“Like most apps that work with the GPS in your smartphone, Pokémon Go can tell a lot of things about you based on your movement as you play: where you go, when you went there, how you got there, how long you stayed, and who else was there”

Here’s all the data Pokemon Go is collecting from your phone

In the five frenzied days since its American release, Pokémon Go has become an economic and cultural sensation. Downloaded by millions, the game has boosted Nintendo’s market value by $9 billion (and counting), made a major case for augmented reality as the gaming format of the future, and led to a plethora of strange, scary, and serendipitous real-life encounters.

And as millions of users wander the country collecting Pikachus and Jigglypuffs, the Alphabet spin-off Niantic, Inc. that developed the game is collecting information about the collectors. And it’s most definitely catching them all.

Like most apps that work with the GPS in your smartphone, Pokémon Go can tell a lot of things about you based on your movement as you play: where you go, when you went there, how you got there, how long you stayed, and who else was there. And, like many developers who build those apps, Niantic keeps that information.

According to the Pokémon Go privacy policy, Niantic may collect — among other things — your email address, IP address, the web page you were using before logging into Pokémon Go, your username, and your location. And if you use your Google account for sign-in and use an iOS device, unless you specifically revoke it, Niantic has access to your entire Google account. That means Niantic has read and write access to your email, Google Drive docs, and more. (It also means that if the Niantic servers are hacked, whoever hacked the servers would potentially have access to your entire Google account. And you can bet the game’s extreme popularity has made it a target for hackers. Given the number of children playing the game, that’s a scary thought.) You can check what kind of access Niantic has to your Google account here.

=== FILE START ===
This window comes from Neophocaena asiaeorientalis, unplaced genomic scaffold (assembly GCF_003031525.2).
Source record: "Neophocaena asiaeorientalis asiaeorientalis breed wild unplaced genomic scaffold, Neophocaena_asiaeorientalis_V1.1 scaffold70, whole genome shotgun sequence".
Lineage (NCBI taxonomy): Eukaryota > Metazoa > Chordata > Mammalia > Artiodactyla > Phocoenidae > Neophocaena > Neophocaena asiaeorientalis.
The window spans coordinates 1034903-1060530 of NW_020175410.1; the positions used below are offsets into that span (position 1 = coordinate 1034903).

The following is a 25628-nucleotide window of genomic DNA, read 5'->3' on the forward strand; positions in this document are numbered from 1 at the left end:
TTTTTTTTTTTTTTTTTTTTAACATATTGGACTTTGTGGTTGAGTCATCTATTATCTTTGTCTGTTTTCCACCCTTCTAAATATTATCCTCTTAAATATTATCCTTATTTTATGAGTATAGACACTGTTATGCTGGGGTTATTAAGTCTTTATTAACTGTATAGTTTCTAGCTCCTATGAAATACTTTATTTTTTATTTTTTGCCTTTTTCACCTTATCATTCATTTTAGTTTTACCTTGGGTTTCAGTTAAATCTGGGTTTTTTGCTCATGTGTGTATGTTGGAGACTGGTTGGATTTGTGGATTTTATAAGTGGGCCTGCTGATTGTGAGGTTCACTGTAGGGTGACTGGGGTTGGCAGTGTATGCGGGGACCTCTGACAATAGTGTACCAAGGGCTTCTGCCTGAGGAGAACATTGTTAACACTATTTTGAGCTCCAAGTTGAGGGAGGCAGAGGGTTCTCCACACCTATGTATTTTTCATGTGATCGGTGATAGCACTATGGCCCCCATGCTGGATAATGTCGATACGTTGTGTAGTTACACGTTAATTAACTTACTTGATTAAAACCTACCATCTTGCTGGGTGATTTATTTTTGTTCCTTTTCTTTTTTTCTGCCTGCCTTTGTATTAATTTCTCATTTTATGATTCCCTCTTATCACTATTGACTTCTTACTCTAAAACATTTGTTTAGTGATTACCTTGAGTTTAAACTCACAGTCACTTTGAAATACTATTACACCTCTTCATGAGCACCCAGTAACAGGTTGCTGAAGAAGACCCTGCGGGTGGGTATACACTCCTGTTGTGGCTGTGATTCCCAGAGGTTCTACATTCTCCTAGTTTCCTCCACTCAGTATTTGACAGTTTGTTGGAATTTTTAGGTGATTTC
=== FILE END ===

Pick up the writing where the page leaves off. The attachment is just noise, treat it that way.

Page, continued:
It also may share this information with other parties, including the Pokémon Company that co-developed the game, “third-party service providers,” and “third parties” to conduct “research and analysis, demographic profiling, and other similar purposes.” It also, per the policy, may share any information it collects with law enforcement in response to a legal claim, to protect its own interests, or stop “illegal, unethical, or legally actionable activity.”

Now, none of these privacy provisions are of themselves unique. Location-based apps from Foursquare to Tinder can and do similar things. But Pokémon Go’s incredibly granular, block-by-block map data, combined with its surging popularity, may soon make it one of, if not the most, detailed location-based social graphs ever compiled.

And it’s all, or mostly, in the hands of Niantic, a small augmented reality development company with serious Silicon Valley roots. The company’s origins trace back to the geospatial data visualization startup Keyhole, Inc., which Google acquired in 2004; it played a crucial role in the development of Google Earth and Google Maps. And though Niantic spun off from Alphabet late last year, Google’s parent company is still one of its a major investors, as is Nintendo, which owns a majority stake in The Pokémon Company. Indeed, Google still owned Niantic when the developer released its first game, Ingress, which is what Niantic used to pick the locations for Pokémon Go’s ubiquitous Pokéstops and gyms.

Citing CEO John Hanke’s travel plans, a representative from Niantic was not able to clarify to BuzzFeed News if the company will share location data with Alphabet or Nintendo. A Google representative forwarded BuzzFeed News’ request for comment to Niantic.

Given the fact that Pokémon Go already has millions of users and that it has already attracted the attention of law enforcement, it seems likely that at some point police will try to get Niantic to hand over user information. And if Google’s track record is any indication — a report earlier this year showed that the company complied with 78% of law enforcement requests for user data — they are probably prepared to cooperate.

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